Murder by Perfection(8)By: Lauren Carr
He brushed his fingers across her shoulders and down to her bosom. “Oh, I vote for ‘what not’.”
She brought her lips to his. “We haven’t done ‘what not’ in ten days.”
“So I heard.” He grasped her hips. “What do you want to do about that?”
The next morning, Jessica woke when Murphy got up and dressed before the sun rose. She tried to will herself back to sleep until at least when he returned from his run.
Upon seeing Murphy take his running shoes out of the closet, Spencer scampered across the bed and launched herself in his direction to beg him to take her along.
“Don’t worry,” he said in a whisper, “you can come, too.”
After dressing, he stood to the foot of the bed and took in the beauty that was his wife. Once again, he thanked God for bringing Jessica Faraday crashing into his life.
“You’re staring at me again,” she murmured without opening her eyes.
He knelt next to the bed and brushed a dark lock of hair from her cheek. “I love looking at you. You’re like one of those paintings in an art gallery. The more I stare at you, the more intrigued I become.”
“Intrigued or aroused?”
“That too.” He kissed her cheek and rose to his feet. “I’m meeting a friend to go running at the park. I should be back by nine.”
Anxious to embark on the run, Spencer stood up on her hind legs and clawed at him. He picked her up.
“I’ll cook breakfast then.” Instead of climbing out of bed, she pulled the comforter over her head and burrowed deeper among the covers.
Great Falls Park was only a short jog along the Potomac River behind the Faraday-Thornton home. Murphy and Jessica had worn a path to the treacherous trail that ran dangerously close to a steep rocky drop-off along a rapid portion of the river. The path led to Great Falls Park, at which point the national park service provided barricades and railings to protect runners from tumbling into the falls.
As soon as they reached the river, Murphy checked the time on his tracker to discover that he was running late. It was seven o’clock on the nose. Even at a run, he was going to be a few minutes late. Murphy and Spencer picked up their pace.
They reached the top of a hill leading down to the park entrance when Murphy heard a gunshot in the distance.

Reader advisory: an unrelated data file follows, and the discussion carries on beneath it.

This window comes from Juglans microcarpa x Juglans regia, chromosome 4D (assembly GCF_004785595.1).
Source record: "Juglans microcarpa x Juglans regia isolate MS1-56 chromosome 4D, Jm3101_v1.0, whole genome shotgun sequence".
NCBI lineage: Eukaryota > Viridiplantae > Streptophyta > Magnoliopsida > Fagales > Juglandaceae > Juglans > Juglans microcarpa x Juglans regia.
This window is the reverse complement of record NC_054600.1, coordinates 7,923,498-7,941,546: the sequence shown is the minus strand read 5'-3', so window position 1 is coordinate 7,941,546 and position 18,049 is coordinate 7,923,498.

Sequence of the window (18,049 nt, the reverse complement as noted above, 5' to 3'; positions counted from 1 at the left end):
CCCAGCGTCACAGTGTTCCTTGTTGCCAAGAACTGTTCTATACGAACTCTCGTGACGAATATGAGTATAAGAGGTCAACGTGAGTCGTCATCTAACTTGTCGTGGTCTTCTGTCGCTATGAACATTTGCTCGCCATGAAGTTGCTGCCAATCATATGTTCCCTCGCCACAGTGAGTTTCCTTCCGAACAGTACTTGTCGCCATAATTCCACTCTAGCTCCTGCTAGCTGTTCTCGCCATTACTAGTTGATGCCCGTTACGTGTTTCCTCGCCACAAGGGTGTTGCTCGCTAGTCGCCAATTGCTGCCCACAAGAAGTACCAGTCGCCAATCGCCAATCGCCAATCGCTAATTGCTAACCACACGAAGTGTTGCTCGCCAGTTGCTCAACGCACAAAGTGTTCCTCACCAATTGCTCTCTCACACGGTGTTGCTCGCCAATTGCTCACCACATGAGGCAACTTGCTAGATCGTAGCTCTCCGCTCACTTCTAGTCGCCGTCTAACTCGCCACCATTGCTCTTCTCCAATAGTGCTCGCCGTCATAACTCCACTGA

With a yelp, Spencer turned around and looked imploringly up at him.
Murphy recognized the sound. It was a gunshot from a semi-automatic handgun. He gathered up Spencer’s leash to keep her close and stepped up his pace to a sprint—practically dragging the dog behind him.
The edge of the park’s parking lot was in sight. There was one sedan in the lot since the park had opened only minutes earlier. As Murphy raced down the hillside, a figure dressed in a blue running suit entered the trail heading in his direction. Upon seeing him, the runner spun around and sprinted in the opposite direction.
“Wait! Stop!” Dropping Spencer’s leash, Murphy slid on his rump to the bottom of the hill and jumped to his feet to pursue the figure who turned onto another trail leading to the main road.
As he ran past the sedan, Murphy saw that the driver’s side window was shattered, and the front windshield was covered with blood. He heard the shooter fleeing down an alternate dirt path several feet away. Murphy raced after the assailant only to come to a halt when the trail broke into a fork. One branch headed toward the river while the other led deeper into the woods.
In silence, he strained to listen for any sound to tell him which way to go. Hearing none, he ran back to the parking lot where he found Spencer whining and pacing with her leash dragging behind her at the end of the path. Not wanting her to walk through the broken glass, Murphy picked her up and tucked her under his arm before stepping up to the car.
Ross Caldwell was slumped across the middle console into the passenger seat.
“Ross? Ross, are you okay?” Murphy said, even though he knew that his friend could not answer. The inside of the sedan was drenched in blood, bone, and human tissue.
“Ross?” a feminine filtered voice called out breathlessly from inside the SUV. “Are you still there? What was that noise?”